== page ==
Part Two the OCIP Policy sets forth the type of covered claim that Indemnity agreed to defend and indemnify Bechtel. The OCIP contained a VCEL Endorsement whose first provision explains that the endorsement “adds Voluntary Compensation Insurance to the policy,” and that the insurance applies to bodily injury by accident so long as it is “sustained by an employee included in the group of employees described in the Schedule” and “arise[s] out of and in the course of employment necessary or incidental to work in a state listed in the Schedule.”

Employers’ Liability Insurance

It defines “State of Employment” in relevant part as “Texas but only at the site indicated in the designated premises endorsement.”

Underlying Incident and Lawsuit

In December 2017, Ms. Espinoza was working as a pipefitter helper on the Project when she was struck by a piece of pipe and sustained fatal injuries. In response to the suit brought by her heirs, Bechtel sought coverage as an additional insured on the commercial general liability policy issued by Gemini to Echo and received a defense from Gemini under a reservation of rights.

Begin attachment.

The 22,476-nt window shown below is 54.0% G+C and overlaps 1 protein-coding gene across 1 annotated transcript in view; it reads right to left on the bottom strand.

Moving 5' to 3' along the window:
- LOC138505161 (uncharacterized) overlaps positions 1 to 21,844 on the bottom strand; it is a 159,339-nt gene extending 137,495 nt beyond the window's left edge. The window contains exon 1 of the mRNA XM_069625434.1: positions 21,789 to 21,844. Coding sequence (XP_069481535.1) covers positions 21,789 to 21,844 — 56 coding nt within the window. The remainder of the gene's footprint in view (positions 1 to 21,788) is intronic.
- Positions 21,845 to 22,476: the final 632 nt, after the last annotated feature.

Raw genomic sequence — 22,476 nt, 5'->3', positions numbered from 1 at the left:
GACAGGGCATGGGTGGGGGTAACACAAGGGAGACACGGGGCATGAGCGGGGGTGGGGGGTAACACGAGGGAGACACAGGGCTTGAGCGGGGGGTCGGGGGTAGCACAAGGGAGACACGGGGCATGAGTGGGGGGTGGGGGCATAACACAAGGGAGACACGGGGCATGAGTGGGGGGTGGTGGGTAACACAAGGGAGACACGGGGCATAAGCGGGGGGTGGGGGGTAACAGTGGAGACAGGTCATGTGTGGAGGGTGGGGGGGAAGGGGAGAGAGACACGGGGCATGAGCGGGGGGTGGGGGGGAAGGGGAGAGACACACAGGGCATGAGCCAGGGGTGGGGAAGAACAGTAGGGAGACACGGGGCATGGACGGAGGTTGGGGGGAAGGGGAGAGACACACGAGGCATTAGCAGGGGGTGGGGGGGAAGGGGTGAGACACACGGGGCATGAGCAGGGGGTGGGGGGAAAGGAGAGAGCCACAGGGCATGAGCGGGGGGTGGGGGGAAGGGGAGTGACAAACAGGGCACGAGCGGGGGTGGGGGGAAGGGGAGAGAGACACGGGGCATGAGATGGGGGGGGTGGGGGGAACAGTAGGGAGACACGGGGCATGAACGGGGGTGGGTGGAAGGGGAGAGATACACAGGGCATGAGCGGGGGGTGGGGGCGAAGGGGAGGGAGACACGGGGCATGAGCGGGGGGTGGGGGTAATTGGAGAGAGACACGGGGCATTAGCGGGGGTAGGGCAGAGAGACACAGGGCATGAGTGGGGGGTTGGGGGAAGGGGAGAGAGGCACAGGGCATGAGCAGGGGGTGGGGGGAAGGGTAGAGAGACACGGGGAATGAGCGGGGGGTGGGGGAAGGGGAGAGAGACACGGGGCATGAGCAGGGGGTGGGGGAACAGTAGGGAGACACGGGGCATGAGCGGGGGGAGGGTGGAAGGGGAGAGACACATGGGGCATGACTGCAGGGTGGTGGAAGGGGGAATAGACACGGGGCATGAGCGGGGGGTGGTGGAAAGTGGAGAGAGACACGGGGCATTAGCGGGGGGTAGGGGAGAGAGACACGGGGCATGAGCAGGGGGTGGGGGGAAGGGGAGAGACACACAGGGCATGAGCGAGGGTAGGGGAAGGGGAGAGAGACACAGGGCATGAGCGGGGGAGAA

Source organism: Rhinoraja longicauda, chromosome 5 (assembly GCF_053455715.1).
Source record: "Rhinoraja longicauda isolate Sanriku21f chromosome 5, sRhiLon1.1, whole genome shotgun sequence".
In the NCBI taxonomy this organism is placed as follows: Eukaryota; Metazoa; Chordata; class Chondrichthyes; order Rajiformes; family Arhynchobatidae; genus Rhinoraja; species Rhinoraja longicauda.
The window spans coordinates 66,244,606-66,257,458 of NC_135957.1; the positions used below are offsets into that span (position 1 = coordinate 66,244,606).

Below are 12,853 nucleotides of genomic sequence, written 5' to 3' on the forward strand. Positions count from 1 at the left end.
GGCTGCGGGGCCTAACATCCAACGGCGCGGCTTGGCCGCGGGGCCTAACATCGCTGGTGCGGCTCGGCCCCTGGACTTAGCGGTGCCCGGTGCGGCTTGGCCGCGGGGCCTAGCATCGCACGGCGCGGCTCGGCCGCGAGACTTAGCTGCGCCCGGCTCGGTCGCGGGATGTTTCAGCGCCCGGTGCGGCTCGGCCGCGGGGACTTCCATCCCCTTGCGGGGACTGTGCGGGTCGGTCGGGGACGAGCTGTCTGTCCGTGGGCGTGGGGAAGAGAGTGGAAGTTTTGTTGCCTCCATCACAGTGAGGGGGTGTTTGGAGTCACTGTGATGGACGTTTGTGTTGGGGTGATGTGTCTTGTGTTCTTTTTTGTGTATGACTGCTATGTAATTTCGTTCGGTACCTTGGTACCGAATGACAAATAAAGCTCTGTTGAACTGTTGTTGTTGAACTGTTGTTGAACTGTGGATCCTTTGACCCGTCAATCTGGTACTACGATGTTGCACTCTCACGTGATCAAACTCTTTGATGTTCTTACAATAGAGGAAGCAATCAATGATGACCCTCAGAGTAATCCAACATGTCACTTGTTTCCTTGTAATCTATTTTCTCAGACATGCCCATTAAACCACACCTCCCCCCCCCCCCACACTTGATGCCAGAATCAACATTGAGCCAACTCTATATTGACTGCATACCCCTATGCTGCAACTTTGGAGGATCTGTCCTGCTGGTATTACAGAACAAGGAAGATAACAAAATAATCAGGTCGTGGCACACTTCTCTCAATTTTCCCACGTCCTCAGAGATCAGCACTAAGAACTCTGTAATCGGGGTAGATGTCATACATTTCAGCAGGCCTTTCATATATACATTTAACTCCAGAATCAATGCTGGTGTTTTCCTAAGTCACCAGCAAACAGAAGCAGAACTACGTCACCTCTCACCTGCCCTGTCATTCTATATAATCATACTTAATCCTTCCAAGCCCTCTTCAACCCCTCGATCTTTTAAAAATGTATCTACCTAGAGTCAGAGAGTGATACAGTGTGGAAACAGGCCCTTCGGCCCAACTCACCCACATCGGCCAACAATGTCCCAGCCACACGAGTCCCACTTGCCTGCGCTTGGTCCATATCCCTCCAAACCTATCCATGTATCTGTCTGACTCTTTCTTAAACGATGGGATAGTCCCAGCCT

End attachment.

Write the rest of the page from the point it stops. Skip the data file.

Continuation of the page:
Bechtel moved for summary judgment on the heirs suit because Exxon Mobil’s OCIP provided blanket workers’ compensation insurance and coverage to Bechtel and Echo, Intervenors’ sole remedy in accordance with Texas Labor Code was workers’ compensation benefits. The state court granted Bechtel’s motion for summary judgment.


The main issue was whether Ms. Espinoza was an “employee” of Bechtel within the terms of the OCIP policy. Reading the VCEL Endorsement together with Part Two, the Fifth Circuit concluded that the only reasonable interpretation was that the VCEL Endorsement expanded the definition of a Bechtel “employee.” The ordinary meaning of “employee” is someone who works in the service of another person (the employer) under an express or implied contract of hire, under which the employer has the right to control the details of work performance. The Fifth Circuit concluded that the VCEL Endorsement expanded the OCIP Policy’s definition of “employee” to include employees of Bechtel’s subcontractors, such as Ms. Espinoza.